The Republic of Kabylia wants an embassy in Laayoune or Rabat

The head of the Republic of Kabylia, Ferhat Mhenni, reiterated his call to the Moroccan authorities to open an embassy in Rabat or Laâyoune and praised Morocco’s actions in the Sahara.

In an interview with Moroccan magazine L’Observateur, Mhenni denounced what he called ruthless Algerian colonialism in the troubled region of Kabylia.

He said the people of Kabylia sent clear messages to the military regime by boycotting the presidential elections and the referendum on the constitution.

Mhenni urged Morocco to support the cause of Kabylia’s independence and expressed support for Morocco’s decision to secure its southern borders with Mauritania.

Kabylia is historically opposed to the military autocracy of Algiers. Leaders of the Kabylia region such as Houceine Ait Ahmed and his FFS party as well as the RCD party, both rooted among the Kabyle people, called for an end to Algiers support for the separatist Polisario front and called for a rapprochement with Morocco.

The movement for the self-determination of Kabylia has organized in recent years massive marches in the towns and villages of Kabylia to demand the independence of Algeria.

The bloody events of 2001 in which 125 young people were killed sparked the birth of a movement for the self-determination of the Kabylie region (known by its French acronym MAK) which continues to gain ground among the Kabyles in Algeria and in France where a large diaspora lives.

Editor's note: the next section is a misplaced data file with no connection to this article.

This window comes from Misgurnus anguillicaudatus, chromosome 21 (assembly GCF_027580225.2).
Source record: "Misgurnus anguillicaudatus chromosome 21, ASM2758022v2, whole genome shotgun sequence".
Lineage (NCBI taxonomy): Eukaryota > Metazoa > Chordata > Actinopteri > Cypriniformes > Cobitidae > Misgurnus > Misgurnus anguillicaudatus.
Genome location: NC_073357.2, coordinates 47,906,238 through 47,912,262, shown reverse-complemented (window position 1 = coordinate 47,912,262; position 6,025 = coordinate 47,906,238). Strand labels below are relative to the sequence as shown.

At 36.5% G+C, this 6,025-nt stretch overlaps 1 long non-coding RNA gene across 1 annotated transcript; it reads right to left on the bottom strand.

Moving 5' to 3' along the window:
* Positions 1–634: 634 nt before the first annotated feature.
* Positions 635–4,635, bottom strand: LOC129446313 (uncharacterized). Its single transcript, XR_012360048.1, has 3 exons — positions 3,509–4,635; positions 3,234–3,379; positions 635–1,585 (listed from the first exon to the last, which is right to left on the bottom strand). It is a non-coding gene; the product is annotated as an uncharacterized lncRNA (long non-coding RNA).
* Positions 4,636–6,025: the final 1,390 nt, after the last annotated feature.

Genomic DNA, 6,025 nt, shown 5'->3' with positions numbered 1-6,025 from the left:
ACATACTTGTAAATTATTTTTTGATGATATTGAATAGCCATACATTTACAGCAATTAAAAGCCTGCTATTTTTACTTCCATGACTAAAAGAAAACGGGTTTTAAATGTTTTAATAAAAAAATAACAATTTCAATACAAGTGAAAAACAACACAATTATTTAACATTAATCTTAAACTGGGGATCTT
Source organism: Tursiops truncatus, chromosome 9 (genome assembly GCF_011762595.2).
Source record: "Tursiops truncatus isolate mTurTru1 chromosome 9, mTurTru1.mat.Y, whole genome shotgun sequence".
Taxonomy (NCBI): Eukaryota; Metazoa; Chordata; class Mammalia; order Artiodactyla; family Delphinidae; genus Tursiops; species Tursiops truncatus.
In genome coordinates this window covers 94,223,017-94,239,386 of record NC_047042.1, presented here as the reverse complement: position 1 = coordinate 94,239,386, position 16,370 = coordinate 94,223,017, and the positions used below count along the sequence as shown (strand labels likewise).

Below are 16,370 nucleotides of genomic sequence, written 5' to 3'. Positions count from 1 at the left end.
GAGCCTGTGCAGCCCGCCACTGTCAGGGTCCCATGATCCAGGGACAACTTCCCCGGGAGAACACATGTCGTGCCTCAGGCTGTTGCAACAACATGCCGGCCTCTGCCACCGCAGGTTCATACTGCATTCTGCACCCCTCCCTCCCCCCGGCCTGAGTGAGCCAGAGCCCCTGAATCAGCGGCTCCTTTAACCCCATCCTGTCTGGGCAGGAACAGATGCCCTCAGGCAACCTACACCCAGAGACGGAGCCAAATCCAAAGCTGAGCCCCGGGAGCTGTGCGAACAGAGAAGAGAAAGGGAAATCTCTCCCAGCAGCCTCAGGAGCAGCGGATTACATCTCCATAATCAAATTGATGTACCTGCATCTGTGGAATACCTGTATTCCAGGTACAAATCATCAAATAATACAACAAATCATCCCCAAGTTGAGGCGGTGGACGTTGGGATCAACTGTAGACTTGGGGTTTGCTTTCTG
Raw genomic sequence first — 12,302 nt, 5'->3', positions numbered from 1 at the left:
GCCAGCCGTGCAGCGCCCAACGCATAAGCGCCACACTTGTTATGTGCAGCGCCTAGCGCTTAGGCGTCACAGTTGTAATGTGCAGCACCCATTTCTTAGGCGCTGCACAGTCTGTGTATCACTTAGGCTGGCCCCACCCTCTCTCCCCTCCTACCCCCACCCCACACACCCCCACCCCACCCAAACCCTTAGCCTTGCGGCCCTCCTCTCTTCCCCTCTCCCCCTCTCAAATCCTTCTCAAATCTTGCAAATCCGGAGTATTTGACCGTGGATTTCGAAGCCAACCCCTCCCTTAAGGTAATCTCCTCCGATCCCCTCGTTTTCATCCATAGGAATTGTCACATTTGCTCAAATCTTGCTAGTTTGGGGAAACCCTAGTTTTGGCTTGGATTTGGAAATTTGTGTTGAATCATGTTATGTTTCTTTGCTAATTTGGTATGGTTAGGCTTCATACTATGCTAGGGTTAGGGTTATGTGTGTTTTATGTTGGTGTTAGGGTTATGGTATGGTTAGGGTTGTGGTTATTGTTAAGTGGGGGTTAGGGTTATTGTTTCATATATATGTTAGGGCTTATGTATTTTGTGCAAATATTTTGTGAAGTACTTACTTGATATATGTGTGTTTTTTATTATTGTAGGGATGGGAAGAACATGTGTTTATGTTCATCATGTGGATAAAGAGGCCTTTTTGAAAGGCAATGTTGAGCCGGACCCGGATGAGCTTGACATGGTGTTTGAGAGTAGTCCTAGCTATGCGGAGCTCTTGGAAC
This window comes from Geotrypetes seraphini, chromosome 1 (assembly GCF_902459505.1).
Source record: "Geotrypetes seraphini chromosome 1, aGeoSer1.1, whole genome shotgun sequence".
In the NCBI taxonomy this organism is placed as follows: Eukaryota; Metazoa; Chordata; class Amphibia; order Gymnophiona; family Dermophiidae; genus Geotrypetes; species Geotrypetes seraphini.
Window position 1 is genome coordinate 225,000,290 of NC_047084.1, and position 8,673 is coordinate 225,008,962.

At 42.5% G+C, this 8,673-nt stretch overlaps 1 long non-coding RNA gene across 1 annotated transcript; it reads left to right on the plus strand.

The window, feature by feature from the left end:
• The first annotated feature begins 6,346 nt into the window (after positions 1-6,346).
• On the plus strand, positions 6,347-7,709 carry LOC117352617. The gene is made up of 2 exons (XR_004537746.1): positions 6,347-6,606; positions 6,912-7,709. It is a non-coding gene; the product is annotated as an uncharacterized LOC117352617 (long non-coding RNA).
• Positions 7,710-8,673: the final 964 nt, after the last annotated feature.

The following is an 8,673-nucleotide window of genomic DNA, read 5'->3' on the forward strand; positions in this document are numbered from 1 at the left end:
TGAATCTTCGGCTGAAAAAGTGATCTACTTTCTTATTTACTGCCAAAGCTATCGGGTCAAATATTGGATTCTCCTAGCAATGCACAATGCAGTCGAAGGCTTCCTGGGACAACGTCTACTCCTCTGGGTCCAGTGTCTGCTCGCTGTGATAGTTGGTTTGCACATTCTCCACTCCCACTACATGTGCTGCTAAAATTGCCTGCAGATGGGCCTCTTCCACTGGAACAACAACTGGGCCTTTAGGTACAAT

Supporters of the independence of Kabylia cite a series of grievances their region witnessed after the independence of Algeria. They blame the Algerian regime for seeking to eradicate their linguistic and cultural particularities by imposing a policy of Arabization coupled with economic marginalization.

Mhenni helped create a Kabyle Provisional Government in Exile. The movement identifies itself as a pacifist movement seeking autonomy in Algiers as a prelude to the founding of an independent state of Kabylia.

Kabyle independence activists argue that their region was attached by colonial France to an artificial Algerian state and that their historic leaders who fought for independence from France were marginalized along with their region in post-independent Algeria.

International human rights monitoring bodies, including EuroMed Rights, and Front Line Defenders condemned in the strongest terms Algeria’s discrimination against the Amazigh (Berber) minority and called for all charges to be dropped. against them.

About Wesley V. Finley

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